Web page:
Wednesday, December 5, 2018

We All Fall Down

We All Fall Down by Cynthia Clark
Head of Zeus/Aria; 12/4/18
eBook review copy; 288 pages
ISBN-13: 9781786699664

We All Fall Down by Cynthia Clark is a recommended drama that focuses on the individuals involved in an incident and the aftermath of their actions.

In 1989 five children are living in a foster home with Miriam, their abusive care giver. Bea, her brother Sebastian, Helen, Sandra and John have all experienced pain, bruises, and abuse at the hands of Miriam so they decide on a course of action together and set out to execute it. Their plan was supposed to slow Miriam down and protect them a bit, while keeping the children together. Then a terrible accident happens that resulted in the children being separated from each other. Ronnie Moss was blamed for the accident and he ran as far away from Great Britain as he could to escape any recrimination.

It is now 2017 and some business men on vacation recognize Ronnie and he is arrested and now awaiting extradition. The children, now adults, are informed of the arrest and the police want their statements about what they remember from 1989 and the accident. This request brings them back together, but also causes them a great deal of anxiety and worry about how much information will be revealed or uncovered.

The story begins with ten-year-old Bea being abused at the hands of Miriam. The ongoing physical and verbal abuse the children have all experienced is revealed, as well as how close the children feel to each other. Their plan is revealed and the reasons for it. Then the accident happens, resulting in a different kind of pain for Bea, and the children are all separated.  The background information and the actions from 1989 is clearly presented and then where the characters of Ronnie, Bea, and Helen are looked at in the present day. This is not a mystery or a thriller. We know what happened. Rather, it is an exploration of the characters and their motives and thoughts.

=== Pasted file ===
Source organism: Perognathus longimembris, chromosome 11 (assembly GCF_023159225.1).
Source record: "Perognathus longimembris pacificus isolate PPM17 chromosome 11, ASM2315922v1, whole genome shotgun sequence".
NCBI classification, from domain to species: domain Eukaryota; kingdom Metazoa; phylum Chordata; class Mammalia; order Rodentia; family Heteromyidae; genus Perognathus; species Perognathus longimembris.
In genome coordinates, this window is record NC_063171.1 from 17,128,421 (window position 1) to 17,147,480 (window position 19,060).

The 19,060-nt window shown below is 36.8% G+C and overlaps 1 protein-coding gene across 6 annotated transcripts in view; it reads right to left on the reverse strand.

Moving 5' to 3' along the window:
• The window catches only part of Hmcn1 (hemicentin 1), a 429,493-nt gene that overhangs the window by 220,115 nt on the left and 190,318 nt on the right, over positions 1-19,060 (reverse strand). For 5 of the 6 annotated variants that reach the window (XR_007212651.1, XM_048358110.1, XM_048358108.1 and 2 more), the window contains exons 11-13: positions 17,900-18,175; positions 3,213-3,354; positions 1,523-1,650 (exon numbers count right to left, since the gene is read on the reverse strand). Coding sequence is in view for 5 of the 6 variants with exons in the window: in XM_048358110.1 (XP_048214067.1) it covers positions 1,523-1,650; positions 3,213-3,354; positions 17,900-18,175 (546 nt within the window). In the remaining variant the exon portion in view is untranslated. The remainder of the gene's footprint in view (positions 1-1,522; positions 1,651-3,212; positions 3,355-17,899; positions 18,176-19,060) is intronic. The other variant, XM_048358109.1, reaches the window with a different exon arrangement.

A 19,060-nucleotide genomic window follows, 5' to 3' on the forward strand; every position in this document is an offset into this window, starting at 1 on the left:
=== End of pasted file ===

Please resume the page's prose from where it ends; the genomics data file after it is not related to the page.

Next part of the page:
We All Fall Down is a slow-moving novel that builds up and reveals the whole story slowly. I have to admit that the dilemma the surviving adults are concerned about due to their circumstances from 1989 is really a non-issue. I'm surprised that they didn't just come up with their final decision right away. I'm surprised they didn't say something about Miriam in 1989. Sure they wanted to stay together, but they could have said that while telling someone about the abuse. When they turn back as adults to the logic they used as children, it's unfathomable. Either speak up or don't. This is an airplane book. It's interesting, moderately well-written, and will help you pass the time, but you won't be too worried if you lose or misplace the book.

Disclosure: My review copy was courtesy of the Head of Zeus/Aria.

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